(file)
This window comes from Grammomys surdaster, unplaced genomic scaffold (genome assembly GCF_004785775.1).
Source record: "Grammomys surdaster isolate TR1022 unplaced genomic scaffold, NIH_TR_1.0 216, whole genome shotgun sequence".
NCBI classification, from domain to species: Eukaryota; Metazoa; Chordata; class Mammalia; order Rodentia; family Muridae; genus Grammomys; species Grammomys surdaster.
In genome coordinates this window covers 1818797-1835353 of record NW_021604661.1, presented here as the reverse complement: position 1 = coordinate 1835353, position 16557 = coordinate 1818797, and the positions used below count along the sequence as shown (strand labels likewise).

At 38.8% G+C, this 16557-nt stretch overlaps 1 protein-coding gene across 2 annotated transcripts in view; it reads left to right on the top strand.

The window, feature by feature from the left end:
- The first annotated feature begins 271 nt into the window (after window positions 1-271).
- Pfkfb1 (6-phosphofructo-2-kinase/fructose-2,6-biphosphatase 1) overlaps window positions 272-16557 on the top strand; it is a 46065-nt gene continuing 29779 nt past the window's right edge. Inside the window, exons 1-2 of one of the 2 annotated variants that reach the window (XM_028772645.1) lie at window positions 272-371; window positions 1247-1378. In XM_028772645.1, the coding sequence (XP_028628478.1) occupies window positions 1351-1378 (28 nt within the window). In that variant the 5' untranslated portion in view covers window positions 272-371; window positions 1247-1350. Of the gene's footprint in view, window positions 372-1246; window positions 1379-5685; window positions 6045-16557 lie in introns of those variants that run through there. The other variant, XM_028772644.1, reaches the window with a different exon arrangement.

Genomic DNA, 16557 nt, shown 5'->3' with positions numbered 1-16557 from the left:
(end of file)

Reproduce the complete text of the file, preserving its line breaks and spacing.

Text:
This window comes from Grammomys surdaster, unplaced genomic scaffold (genome assembly GCF_004785775.1).
Source record: "Grammomys surdaster isolate TR1022 unplaced genomic scaffold, NIH_TR_1.0 216, whole genome shotgun sequence".
NCBI classification, from domain to species: Eukaryota; Metazoa; Chordata; class Mammalia; order Rodentia; family Muridae; genus Grammomys; species Grammomys surdaster.
In genome coordinates this window covers 1818797-1835353 of record NW_021604661.1, presented here as the reverse complement: position 1 = coordinate 1835353, position 16557 = coordinate 1818797, and the positions used below count along the sequence as shown (strand labels likewise).

At 38.8% G+C, this 16557-nt stretch overlaps 1 protein-coding gene across 2 annotated transcripts in view; it reads left to right on the top strand.

The window, feature by feature from the left end:
- The first annotated feature begins 271 nt into the window (after window positions 1-271).
- Pfkfb1 (6-phosphofructo-2-kinase/fructose-2,6-biphosphatase 1) overlaps window positions 272-16557 on the top strand; it is a 46065-nt gene continuing 29779 nt past the window's right edge. Inside the window, exons 1-2 of one of the 2 annotated variants that reach the window (XM_028772645.1) lie at window positions 272-371; window positions 1247-1378. In XM_028772645.1, the coding sequence (XP_028628478.1) occupies window positions 1351-1378 (28 nt within the window). In that variant the 5' untranslated portion in view covers window positions 272-371; window positions 1247-1350. Of the gene's footprint in view, window positions 372-1246; window positions 1379-5685; window positions 6045-16557 lie in introns of those variants that run through there. The other variant, XM_028772644.1, reaches the window with a different exon arrangement.

Genomic DNA, 16557 nt, shown 5'->3' with positions numbered 1-16557 from the left: